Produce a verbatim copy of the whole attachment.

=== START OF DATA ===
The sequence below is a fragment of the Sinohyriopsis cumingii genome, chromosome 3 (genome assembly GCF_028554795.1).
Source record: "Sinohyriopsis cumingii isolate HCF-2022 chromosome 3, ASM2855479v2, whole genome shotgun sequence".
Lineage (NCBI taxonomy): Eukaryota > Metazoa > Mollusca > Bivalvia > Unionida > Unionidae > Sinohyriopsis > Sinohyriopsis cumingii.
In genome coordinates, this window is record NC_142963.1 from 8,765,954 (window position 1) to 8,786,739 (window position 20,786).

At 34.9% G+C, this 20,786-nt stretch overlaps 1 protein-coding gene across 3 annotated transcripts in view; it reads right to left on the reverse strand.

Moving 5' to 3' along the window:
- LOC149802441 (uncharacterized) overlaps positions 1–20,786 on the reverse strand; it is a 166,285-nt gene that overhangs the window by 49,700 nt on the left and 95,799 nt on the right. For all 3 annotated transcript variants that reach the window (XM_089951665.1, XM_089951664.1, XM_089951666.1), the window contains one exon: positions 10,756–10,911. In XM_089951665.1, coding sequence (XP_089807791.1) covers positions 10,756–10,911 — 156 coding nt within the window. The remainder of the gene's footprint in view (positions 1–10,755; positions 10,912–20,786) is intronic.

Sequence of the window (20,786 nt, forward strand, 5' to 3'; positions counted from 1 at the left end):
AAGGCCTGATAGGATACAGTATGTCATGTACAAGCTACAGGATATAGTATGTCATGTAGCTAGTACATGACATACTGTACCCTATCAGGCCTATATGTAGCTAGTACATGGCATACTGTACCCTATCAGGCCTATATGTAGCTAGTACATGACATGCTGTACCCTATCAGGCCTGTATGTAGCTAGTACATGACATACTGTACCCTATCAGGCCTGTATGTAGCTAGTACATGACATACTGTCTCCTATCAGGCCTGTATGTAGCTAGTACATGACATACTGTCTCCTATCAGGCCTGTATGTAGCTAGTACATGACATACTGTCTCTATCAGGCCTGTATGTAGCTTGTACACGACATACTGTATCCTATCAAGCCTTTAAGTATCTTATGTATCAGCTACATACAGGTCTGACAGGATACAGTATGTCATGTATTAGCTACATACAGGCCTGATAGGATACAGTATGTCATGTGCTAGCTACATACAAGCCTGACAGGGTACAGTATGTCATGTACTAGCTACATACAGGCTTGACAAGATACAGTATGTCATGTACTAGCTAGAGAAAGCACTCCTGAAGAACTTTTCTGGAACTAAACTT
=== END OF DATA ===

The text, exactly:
The sequence below is a fragment of the Sinohyriopsis cumingii genome, chromosome 3 (genome assembly GCF_028554795.1).
Source record: "Sinohyriopsis cumingii isolate HCF-2022 chromosome 3, ASM2855479v2, whole genome shotgun sequence".
Lineage (NCBI taxonomy): Eukaryota > Metazoa > Mollusca > Bivalvia > Unionida > Unionidae > Sinohyriopsis > Sinohyriopsis cumingii.
In genome coordinates, this window is record NC_142963.1 from 8,765,954 (window position 1) to 8,786,739 (window position 20,786).

At 34.9% G+C, this 20,786-nt stretch overlaps 1 protein-coding gene across 3 annotated transcripts in view; it reads right to left on the reverse strand.

Moving 5' to 3' along the window:
- LOC149802441 (uncharacterized) overlaps positions 1–20,786 on the reverse strand; it is a 166,285-nt gene that overhangs the window by 49,700 nt on the left and 95,799 nt on the right. For all 3 annotated transcript variants that reach the window (XM_089951665.1, XM_089951664.1, XM_089951666.1), the window contains one exon: positions 10,756–10,911. In XM_089951665.1, coding sequence (XP_089807791.1) covers positions 10,756–10,911 — 156 coding nt within the window. The remainder of the gene's footprint in view (positions 1–10,755; positions 10,912–20,786) is intronic.

Sequence of the window (20,786 nt, forward strand, 5' to 3'; positions counted from 1 at the left end):
AAGGCCTGATAGGATACAGTATGTCATGTACAAGCTACAGGATATAGTATGTCATGTAGCTAGTACATGACATACTGTACCCTATCAGGCCTATATGTAGCTAGTACATGGCATACTGTACCCTATCAGGCCTATATGTAGCTAGTACATGACATGCTGTACCCTATCAGGCCTGTATGTAGCTAGTACATGACATACTGTACCCTATCAGGCCTGTATGTAGCTAGTACATGACATACTGTCTCCTATCAGGCCTGTATGTAGCTAGTACATGACATACTGTCTCCTATCAGGCCTGTATGTAGCTAGTACATGACATACTGTCTCTATCAGGCCTGTATGTAGCTTGTACACGACATACTGTATCCTATCAAGCCTTTAAGTATCTTATGTATCAGCTACATACAGGTCTGACAGGATACAGTATGTCATGTATTAGCTACATACAGGCCTGATAGGATACAGTATGTCATGTGCTAGCTACATACAAGCCTGACAGGGTACAGTATGTCATGTACTAGCTACATACAGGCTTGACAAGATACAGTATGTCATGTACTAGCTAGAGAAAGCACTCCTGAAGAACTTTTCTGGAACTAAACTT